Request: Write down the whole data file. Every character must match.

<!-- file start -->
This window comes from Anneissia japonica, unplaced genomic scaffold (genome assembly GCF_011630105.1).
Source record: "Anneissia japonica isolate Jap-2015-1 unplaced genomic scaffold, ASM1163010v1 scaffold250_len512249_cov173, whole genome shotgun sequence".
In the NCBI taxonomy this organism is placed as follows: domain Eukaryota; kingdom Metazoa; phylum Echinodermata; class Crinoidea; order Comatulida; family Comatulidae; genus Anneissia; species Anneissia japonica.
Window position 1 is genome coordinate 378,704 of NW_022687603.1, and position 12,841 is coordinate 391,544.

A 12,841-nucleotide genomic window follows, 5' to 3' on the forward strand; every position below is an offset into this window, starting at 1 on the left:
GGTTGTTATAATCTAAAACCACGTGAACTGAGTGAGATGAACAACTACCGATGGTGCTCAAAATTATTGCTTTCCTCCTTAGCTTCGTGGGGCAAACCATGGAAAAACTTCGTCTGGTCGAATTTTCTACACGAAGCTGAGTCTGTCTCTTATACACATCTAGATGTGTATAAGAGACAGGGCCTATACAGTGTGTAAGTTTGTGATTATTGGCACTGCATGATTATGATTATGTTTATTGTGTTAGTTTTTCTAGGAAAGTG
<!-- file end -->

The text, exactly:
This window comes from Anneissia japonica, unplaced genomic scaffold (genome assembly GCF_011630105.1).
Source record: "Anneissia japonica isolate Jap-2015-1 unplaced genomic scaffold, ASM1163010v1 scaffold250_len512249_cov173, whole genome shotgun sequence".
In the NCBI taxonomy this organism is placed as follows: domain Eukaryota; kingdom Metazoa; phylum Echinodermata; class Crinoidea; order Comatulida; family Comatulidae; genus Anneissia; species Anneissia japonica.
Window position 1 is genome coordinate 378,704 of NW_022687603.1, and position 12,841 is coordinate 391,544.

A 12,841-nucleotide genomic window follows, 5' to 3' on the forward strand; every position below is an offset into this window, starting at 1 on the left:
GGTTGTTATAATCTAAAACCACGTGAACTGAGTGAGATGAACAACTACCGATGGTGCTCAAAATTATTGCTTTCCTCCTTAGCTTCGTGGGGCAAACCATGGAAAAACTTCGTCTGGTCGAATTTTCTACACGAAGCTGAGTCTGTCTCTTATACACATCTAGATGTGTATAAGAGACAGGGCCTATACAGTGTGTAAGTTTGTGATTATTGGCACTGCATGATTATGATTATGTTTATTGTGTTAGTTTTTCTAGGAAAGTG